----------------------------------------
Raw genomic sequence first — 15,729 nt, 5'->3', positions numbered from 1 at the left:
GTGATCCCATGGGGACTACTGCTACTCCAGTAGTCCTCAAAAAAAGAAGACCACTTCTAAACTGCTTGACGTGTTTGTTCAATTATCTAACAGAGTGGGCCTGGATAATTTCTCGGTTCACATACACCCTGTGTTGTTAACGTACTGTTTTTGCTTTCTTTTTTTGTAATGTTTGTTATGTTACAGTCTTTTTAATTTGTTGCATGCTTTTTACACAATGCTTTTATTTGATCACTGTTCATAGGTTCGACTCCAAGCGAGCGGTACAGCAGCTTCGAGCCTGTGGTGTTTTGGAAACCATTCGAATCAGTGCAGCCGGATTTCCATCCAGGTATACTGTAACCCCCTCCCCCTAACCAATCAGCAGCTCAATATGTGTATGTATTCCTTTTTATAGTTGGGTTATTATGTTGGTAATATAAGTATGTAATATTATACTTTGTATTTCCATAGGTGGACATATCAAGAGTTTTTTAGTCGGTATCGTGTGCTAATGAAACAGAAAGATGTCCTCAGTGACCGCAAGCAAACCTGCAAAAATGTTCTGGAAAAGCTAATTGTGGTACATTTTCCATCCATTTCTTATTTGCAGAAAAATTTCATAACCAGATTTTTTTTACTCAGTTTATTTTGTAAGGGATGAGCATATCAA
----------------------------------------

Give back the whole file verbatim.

Raw genomic sequence first — 15,729 nt, 5'->3', positions numbered from 1 at the left:
GTGATCCCATGGGGACTACTGCTACTCCAGTAGTCCTCAAAAAAAGAAGACCACTTCTAAACTGCTTGACGTGTTTGTTCAATTATCTAACAGAGTGGGCCTGGATAATTTCTCGGTTCACATACACCCTGTGTTGTTAACGTACTGTTTTTGCTTTCTTTTTTTGTAATGTTTGTTATGTTACAGTCTTTTTAATTTGTTGCATGCTTTTTACACAATGCTTTTATTTGATCACTGTTCATAGGTTCGACTCCAAGCGAGCGGTACAGCAGCTTCGAGCCTGTGGTGTTTTGGAAACCATTCGAATCAGTGCAGCCGGATTTCCATCCAGGTATACTGTAACCCCCTCCCCCTAACCAATCAGCAGCTCAATATGTGTATGTATTCCTTTTTATAGTTGGGTTATTATGTTGGTAATATAAGTATGTAATATTATACTTTGTATTTCCATAGGTGGACATATCAAGAGTTTTTTAGTCGGTATCGTGTGCTAATGAAACAGAAAGATGTCCTCAGTGACCGCAAGCAAACCTGCAAAAATGTTCTGGAAAAGCTAATTGTGGTACATTTTCCATCCATTTCTTATTTGCAGAAAAATTTCATAACCAGATTTTTTTTACTCAGTTTATTTTGTAAGGGATGAGCATATCAA